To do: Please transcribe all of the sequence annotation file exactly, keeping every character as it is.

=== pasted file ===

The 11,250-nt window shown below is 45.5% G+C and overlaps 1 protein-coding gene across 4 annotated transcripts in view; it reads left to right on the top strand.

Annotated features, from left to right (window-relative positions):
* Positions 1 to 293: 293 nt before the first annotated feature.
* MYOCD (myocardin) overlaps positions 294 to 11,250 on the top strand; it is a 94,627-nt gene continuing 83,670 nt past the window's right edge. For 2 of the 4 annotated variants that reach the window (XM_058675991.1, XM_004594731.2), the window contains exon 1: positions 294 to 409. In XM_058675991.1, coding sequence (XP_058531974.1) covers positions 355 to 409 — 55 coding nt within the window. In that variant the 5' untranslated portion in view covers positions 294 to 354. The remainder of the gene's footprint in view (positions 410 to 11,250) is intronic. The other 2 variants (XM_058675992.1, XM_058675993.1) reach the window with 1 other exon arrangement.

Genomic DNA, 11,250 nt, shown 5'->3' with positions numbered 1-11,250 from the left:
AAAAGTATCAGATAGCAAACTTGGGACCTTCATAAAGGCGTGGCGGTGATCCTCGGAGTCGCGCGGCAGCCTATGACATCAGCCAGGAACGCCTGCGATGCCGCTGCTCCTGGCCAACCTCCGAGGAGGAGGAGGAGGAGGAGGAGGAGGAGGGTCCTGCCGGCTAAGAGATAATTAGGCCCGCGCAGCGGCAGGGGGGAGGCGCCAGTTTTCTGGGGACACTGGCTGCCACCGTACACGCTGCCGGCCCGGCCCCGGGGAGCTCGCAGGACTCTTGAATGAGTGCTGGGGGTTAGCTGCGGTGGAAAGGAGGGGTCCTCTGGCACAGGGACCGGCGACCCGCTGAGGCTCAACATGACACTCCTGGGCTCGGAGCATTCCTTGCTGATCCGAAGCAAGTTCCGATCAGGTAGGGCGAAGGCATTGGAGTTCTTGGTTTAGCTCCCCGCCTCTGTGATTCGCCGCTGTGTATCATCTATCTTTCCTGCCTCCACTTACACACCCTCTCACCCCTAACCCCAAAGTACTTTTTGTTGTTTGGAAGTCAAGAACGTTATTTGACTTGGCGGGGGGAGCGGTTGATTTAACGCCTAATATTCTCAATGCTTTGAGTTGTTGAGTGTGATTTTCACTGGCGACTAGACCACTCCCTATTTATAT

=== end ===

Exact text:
The 11,250-nt window shown below is 45.5% G+C and overlaps 1 protein-coding gene across 4 annotated transcripts in view; it reads left to right on the top strand.

Annotated features, from left to right (window-relative positions):
* Positions 1 to 293: 293 nt before the first annotated feature.
* MYOCD (myocardin) overlaps positions 294 to 11,250 on the top strand; it is a 94,627-nt gene continuing 83,670 nt past the window's right edge. For 2 of the 4 annotated variants that reach the window (XM_058675991.1, XM_004594731.2), the window contains exon 1: positions 294 to 409. In XM_058675991.1, coding sequence (XP_058531974.1) covers positions 355 to 409 — 55 coding nt within the window. In that variant the 5' untranslated portion in view covers positions 294 to 354. The remainder of the gene's footprint in view (positions 410 to 11,250) is intronic. The other 2 variants (XM_058675992.1, XM_058675993.1) reach the window with 1 other exon arrangement.

Genomic DNA, 11,250 nt, shown 5'->3' with positions numbered 1-11,250 from the left:
AAAAGTATCAGATAGCAAACTTGGGACCTTCATAAAGGCGTGGCGGTGATCCTCGGAGTCGCGCGGCAGCCTATGACATCAGCCAGGAACGCCTGCGATGCCGCTGCTCCTGGCCAACCTCCGAGGAGGAGGAGGAGGAGGAGGAGGAGGAGGGTCCTGCCGGCTAAGAGATAATTAGGCCCGCGCAGCGGCAGGGGGGAGGCGCCAGTTTTCTGGGGACACTGGCTGCCACCGTACACGCTGCCGGCCCGGCCCCGGGGAGCTCGCAGGACTCTTGAATGAGTGCTGGGGGTTAGCTGCGGTGGAAAGGAGGGGTCCTCTGGCACAGGGACCGGCGACCCGCTGAGGCTCAACATGACACTCCTGGGCTCGGAGCATTCCTTGCTGATCCGAAGCAAGTTCCGATCAGGTAGGGCGAAGGCATTGGAGTTCTTGGTTTAGCTCCCCGCCTCTGTGATTCGCCGCTGTGTATCATCTATCTTTCCTGCCTCCACTTACACACCCTCTCACCCCTAACCCCAAAGTACTTTTTGTTGTTTGGAAGTCAAGAACGTTATTTGACTTGGCGGGGGGAGCGGTTGATTTAACGCCTAATATTCTCAATGCTTTGAGTTGTTGAGTGTGATTTTCACTGGCGACTAGACCACTCCCTATTTATAT